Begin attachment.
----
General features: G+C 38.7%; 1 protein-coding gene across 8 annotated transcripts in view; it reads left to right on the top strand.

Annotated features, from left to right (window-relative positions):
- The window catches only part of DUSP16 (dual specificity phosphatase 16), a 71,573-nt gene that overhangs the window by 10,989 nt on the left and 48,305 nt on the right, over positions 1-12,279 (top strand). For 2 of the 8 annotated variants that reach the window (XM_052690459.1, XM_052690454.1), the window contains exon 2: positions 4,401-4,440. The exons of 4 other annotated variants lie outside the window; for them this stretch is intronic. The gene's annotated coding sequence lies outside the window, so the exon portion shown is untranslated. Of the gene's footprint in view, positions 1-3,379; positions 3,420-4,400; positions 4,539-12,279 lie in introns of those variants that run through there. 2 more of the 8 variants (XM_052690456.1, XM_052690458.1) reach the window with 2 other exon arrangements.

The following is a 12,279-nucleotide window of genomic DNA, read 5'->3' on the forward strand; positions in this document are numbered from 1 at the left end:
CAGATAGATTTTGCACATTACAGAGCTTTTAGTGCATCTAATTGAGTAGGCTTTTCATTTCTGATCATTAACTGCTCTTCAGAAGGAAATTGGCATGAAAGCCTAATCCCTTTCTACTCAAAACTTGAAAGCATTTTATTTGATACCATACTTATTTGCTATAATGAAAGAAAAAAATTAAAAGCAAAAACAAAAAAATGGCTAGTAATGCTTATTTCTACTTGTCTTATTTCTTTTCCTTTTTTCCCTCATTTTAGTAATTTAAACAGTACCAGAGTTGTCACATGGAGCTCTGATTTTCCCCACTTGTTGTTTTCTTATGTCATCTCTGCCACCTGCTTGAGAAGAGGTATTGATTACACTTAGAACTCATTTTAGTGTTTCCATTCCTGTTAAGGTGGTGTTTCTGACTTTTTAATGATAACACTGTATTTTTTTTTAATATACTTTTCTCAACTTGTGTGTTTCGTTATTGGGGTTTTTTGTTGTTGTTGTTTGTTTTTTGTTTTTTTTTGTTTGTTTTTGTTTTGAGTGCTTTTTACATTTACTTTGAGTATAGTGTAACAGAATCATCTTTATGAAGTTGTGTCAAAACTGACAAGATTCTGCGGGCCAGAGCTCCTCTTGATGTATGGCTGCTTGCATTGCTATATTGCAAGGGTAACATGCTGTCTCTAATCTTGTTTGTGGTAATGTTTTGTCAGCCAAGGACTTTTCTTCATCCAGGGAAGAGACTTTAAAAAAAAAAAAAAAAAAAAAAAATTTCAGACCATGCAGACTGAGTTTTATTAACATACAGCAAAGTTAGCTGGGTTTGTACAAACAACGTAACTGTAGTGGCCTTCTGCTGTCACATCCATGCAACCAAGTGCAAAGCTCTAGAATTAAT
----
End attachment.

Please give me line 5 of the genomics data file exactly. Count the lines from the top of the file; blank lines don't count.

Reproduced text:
CAGATAGATTTTGCACATTACAGAGCTTTTAGTGCATCTAATTGAGTAGGCTTTTCATTTCTGATCATTAACTGCTCTTCAGAAGGAAATTGGCATGAAAGCCTAATCCCTTTCTACTCAAAACTTGAAAGCATTTTATTTGATACCATACTTATTTGCTATAATGAAAGAAAAAAATTAAAAGCAAAAACAAAAAAATGGCTAGTAATGCTTATTTCTACTTGTCTTATTTCTTTTCCTTTTTTCCCTCATTTTAGTAATTTAAACAGTACCAGAGTTGTCACATGGAGCTCTGATTTTCCCCACTTGTTGTTTTCTTATGTCATCTCTGCCACCTGCTTGAGAAGAGGTATTGATTACACTTAGAACTCATTTTAGTGTTTCCATTCCTGTTAAGGTGGTGTTTCTGACTTTTTAATGATAACACTGTATTTTTTTTTAATATACTTTTCTCAACTTGTGTGTTTCGTTATTGGGGTTTTTTGTTGTTGTTGTTTGTTTTTTGTTTTTTTTTGTTTGTTTTTGTTTTGAGTGCTTTTTACATTTACTTTGAGTATAGTGTAACAGAATCATCTTTATGAAGTTGTGTCAAAACTGACAAGATTCTGCGGGCCAGAGCTCCTCTTGATGTATGGCTGCTTGCATTGCTATATTGCAAGGGTAACATGCTGTCTCTAATCTTGTTTGTGGTAATGTTTTGTCAGCCAAGGACTTTTCTTCATCCAGGGAAGAGACTTTAAAAAAAAAAAAAAAAAAAAAAAATTTCAGACCATGCAGACTGAGTTTTATTAACATACAGCAAAGTTAGCTGGGTTTGTACAAACAACGTAACTGTAGTGGCCTTCTGCTGTCACATCCATGCAACCAAGTGCAAAGCTCTAGAATTAAT